The Tools To Prevent Another World War

Posted on Sun 01/19/2014 by


james_carafano_smBy James Carafano Ph.D.~missile130520-288x180

Gavrilo Princip was no sharpshooter. He didn’t have to be. His target passed just feet in front of him. Princip plugged the heir to the Hapsburg throne in the jugular vein. Archduke Franz Ferdinand bled out in his car.

That single killing sparked a global slaughter. European security issues had grown so tangled, mangled and confused that no amount of statesmanship or diplomacy could keep the dogs of war at bay.

This year marks the 100th anniversary of the Great War that engulfed the world in violence, toppled nations and empires, and left millions starved or slaughtered. It offers modern civilization only one profitable lesson: If global peace is the goal, don’t live in world like that.

After Napoleon’s defeat in 1815, the European powers ensured general peace by each carving out its own sphere of influence and respecting those of the others. That arrangement generally worked, until the rise of Germany in the last quarter of the 19th century upset the status quo.

European powers then tried to safeguard their interests by entering a series of shifting alliances. The aim was to balance one power against another, but there were just too many points of friction. Europe drifted from one crisis to the next, until Princip’s bullet shattered the peace.

The conditions that led old Europe to destruction in 1914 are frighteningly similar to those prevailing globally at the start of this new year.

As U.S. power declines, a handful of middling powers are rising. None is capable of managing regional affairs on its own, yet each is struggling to carve its own sphere of exclusive influence and security. At the same time, each relies heavily on interdependent global economic activity.

This was the world of 1914. What makes us think that the current cast of national leaders will be any more skilled at managing this chaotic mess?

In the years ahead, the options open to today’s world leaders will look eerily—and disconcertingly—similar to the options available to European policymakers before the guns of August opened fire.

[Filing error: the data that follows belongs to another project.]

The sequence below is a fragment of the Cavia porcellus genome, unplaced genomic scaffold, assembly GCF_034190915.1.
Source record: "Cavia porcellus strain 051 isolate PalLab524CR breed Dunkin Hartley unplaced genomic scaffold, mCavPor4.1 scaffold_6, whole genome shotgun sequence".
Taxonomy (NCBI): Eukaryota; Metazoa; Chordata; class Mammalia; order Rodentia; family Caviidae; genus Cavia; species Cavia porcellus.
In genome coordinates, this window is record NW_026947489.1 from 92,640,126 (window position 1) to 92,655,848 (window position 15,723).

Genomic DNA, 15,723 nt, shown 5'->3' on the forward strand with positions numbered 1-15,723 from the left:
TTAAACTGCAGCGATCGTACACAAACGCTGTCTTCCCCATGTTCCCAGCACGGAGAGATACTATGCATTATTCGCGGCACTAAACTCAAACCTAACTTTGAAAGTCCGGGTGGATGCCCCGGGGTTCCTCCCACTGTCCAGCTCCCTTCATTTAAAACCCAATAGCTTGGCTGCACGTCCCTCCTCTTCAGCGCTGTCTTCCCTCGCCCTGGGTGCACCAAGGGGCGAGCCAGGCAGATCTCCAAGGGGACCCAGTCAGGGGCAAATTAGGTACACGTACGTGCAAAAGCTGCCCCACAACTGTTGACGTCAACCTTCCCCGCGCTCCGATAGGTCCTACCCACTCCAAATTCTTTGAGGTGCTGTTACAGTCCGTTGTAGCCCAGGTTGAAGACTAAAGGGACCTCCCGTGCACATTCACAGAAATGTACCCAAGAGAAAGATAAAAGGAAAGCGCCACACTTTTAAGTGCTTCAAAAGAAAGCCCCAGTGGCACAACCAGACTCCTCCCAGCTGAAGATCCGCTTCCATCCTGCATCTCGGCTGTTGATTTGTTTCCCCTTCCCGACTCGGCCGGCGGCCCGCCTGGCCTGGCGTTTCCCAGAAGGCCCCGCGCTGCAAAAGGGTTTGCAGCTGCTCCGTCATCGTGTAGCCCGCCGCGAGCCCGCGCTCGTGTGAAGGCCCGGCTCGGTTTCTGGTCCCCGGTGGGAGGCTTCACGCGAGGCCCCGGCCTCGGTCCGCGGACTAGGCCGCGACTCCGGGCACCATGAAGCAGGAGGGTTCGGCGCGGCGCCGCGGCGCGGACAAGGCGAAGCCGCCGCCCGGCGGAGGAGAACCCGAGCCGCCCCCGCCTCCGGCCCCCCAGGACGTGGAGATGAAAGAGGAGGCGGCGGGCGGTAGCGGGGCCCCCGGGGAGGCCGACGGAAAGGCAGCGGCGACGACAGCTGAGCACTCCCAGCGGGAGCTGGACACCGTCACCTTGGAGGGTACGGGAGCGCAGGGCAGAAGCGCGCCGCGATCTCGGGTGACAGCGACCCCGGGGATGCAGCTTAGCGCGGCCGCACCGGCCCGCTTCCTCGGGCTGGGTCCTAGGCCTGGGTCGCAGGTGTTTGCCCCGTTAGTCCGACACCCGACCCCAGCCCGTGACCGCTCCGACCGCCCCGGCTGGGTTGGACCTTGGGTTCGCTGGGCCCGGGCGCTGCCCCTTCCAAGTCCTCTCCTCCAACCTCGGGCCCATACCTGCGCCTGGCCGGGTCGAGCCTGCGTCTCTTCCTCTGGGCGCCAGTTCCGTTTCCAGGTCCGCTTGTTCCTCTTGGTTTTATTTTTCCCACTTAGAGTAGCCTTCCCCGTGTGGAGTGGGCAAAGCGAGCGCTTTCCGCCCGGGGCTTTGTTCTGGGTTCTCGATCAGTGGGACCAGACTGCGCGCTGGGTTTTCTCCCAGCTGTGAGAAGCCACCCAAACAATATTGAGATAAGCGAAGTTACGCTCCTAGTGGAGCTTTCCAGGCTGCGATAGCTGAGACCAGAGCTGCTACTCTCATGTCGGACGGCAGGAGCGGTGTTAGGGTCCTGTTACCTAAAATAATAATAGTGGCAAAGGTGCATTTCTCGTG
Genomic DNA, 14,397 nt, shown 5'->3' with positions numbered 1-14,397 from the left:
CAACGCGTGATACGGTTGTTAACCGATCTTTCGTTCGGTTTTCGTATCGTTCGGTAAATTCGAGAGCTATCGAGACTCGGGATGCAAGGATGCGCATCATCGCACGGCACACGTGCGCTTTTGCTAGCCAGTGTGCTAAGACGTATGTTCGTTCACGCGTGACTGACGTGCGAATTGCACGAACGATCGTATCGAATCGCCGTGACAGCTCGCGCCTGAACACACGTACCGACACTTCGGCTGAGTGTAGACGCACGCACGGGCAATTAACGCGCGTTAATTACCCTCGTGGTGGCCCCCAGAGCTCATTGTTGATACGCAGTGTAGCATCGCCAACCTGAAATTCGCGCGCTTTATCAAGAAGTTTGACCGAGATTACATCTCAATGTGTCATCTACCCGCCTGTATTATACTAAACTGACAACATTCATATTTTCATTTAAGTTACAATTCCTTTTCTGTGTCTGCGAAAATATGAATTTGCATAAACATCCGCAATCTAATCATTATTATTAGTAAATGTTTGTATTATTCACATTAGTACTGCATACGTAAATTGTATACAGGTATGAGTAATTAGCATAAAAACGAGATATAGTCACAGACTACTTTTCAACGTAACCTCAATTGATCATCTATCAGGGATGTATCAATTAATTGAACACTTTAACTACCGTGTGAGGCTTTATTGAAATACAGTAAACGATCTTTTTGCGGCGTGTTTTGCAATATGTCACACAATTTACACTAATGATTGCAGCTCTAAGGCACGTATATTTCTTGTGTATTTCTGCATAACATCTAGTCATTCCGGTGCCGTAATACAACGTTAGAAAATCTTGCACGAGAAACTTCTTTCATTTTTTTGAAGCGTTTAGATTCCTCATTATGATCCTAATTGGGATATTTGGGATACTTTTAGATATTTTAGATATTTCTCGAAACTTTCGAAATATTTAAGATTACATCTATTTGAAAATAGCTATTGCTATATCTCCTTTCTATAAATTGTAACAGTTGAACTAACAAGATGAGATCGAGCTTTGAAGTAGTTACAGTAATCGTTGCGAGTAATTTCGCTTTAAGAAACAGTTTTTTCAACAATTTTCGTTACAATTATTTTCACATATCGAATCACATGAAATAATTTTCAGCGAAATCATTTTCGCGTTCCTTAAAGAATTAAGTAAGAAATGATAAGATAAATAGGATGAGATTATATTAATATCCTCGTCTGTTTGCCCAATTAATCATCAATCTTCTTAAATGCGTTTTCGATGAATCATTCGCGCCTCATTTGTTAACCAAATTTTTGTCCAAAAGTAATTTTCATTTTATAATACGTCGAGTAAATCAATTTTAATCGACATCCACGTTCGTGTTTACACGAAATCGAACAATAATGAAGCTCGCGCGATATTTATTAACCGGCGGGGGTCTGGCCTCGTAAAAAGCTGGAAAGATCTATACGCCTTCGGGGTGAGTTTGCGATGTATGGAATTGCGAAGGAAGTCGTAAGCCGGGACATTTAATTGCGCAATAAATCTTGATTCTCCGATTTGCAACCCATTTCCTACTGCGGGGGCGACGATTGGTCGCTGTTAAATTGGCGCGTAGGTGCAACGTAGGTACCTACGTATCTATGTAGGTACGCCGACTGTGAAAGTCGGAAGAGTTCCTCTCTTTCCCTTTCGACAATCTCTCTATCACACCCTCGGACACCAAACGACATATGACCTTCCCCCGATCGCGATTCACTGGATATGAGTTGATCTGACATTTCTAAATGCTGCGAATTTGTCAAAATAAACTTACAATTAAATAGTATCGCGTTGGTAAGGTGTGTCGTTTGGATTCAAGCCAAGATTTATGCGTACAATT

One choice is the quixotic, impractical and distracting assurance of relying on treaties and multilateral institutions to “manage” conflict for us. That offers no promise of preserving peace any better than disarmament, pacifism and binding arbitration — the fetishes of the early 19th century antiwar movement.

The second option is to mimic the 1914 balancing act of playing off powers against each other. That is the most unstable security architecture imaginable.

The best way to avoid an intractable security dilemma is to not allow the world remake itself in the mold of 1914 Europe.

No country has more of an opportunity to prevent the world from devolving into the cutthroat scrapping age that started last century than the United States.

First, the U.S. needs to get its economic house in order. Economic freedom in the United States has dropped an unprecedented seven years in a row, a dismal record matched by no other country.

Second, the U.S. needs to stop running away from protecting its vital interests. President Obama has squandered our hard-won victory in Iraq. He is about to do the same in Afghanistan. Both these tragic mistakes will cause America security troubles for years to come, and they aren’t the worst of the president’s many bad judgments.

A strong American economy and a strong foreign policy focused on protecting U.S. vital interests would be a great New Year’s resolution for the White House. More than restoring luster to a lackluster presidency, it would spare the world the threat of another world war.

JAMES JAY CARAFANO, a Washington Examiner columnist, is vice president for defense and foreign policy studies at The Heritage Foundation. This piece originally appeared in the Examiner.

James Jay Carafano, Ph.D., contributes posts at The Foundry. He is Deputy Director, Kathryn and Shelby Cullom Davis Institute for International Studies and Director, Douglas and Sarah Allison Center for Foreign Policy Studies at The Heritage Foundation .

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